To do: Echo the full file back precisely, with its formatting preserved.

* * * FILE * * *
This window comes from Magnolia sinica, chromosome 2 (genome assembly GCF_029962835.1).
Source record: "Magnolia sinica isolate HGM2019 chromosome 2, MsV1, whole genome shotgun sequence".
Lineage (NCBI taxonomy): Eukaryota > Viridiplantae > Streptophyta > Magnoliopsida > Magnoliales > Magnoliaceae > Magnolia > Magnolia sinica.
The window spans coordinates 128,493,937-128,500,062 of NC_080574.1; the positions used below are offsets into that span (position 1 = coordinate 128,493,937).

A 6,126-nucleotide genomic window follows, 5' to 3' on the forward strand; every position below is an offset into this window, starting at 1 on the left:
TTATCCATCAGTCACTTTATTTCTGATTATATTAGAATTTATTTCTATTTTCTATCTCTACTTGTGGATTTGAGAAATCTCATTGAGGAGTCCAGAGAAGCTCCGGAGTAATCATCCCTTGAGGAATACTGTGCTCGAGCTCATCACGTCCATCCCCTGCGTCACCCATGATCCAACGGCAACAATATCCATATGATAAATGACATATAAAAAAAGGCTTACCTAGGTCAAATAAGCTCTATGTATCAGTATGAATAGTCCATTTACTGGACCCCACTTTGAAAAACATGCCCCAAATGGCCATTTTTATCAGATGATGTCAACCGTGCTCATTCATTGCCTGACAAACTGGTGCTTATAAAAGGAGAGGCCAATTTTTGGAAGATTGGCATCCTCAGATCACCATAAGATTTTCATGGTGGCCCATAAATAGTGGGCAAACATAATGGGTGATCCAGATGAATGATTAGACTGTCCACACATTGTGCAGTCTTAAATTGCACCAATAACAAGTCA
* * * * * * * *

This window comes from Magnolia sinica, chromosome 2 (genome assembly GCF_029962835.1).
Source record: "Magnolia sinica isolate HGM2019 chromosome 2, MsV1, whole genome shotgun sequence".
Lineage (NCBI taxonomy): Eukaryota > Viridiplantae > Streptophyta > Magnoliopsida > Magnoliales > Magnoliaceae > Magnolia > Magnolia sinica.
The window spans coordinates 128,493,937-128,500,062 of NC_080574.1; the positions used below are offsets into that span (position 1 = coordinate 128,493,937).

A 6,126-nucleotide genomic window follows, 5' to 3' on the forward strand; every position below is an offset into this window, starting at 1 on the left:
TTATCCATCAGTCACTTTATTTCTGATTATATTAGAATTTATTTCTATTTTCTATCTCTACTTGTGGATTTGAGAAATCTCATTGAGGAGTCCAGAGAAGCTCCGGAGTAATCATCCCTTGAGGAATACTGTGCTCGAGCTCATCACGTCCATCCCCTGCGTCACCCATGATCCAACGGCAACAATATCCATATGATAAATGACATATAAAAAAAGGCTTACCTAGGTCAAATAAGCTCTATGTATCAGTATGAATAGTCCATTTACTGGACCCCACTTTGAAAAACATGCCCCAAATGGCCATTTTTATCAGATGATGTCAACCGTGCTCATTCATTGCCTGACAAACTGGTGCTTATAAAAGGAGAGGCCAATTTTTGGAAGATTGGCATCCTCAGATCACCATAAGATTTTCATGGTGGCCCATAAATAGTGGGCAAACATAATGGGTGATCCAGATGAATGATTAGACTGTCCACACATTGTGCAGTCTTAAATTGCACCAATAACAAGTCA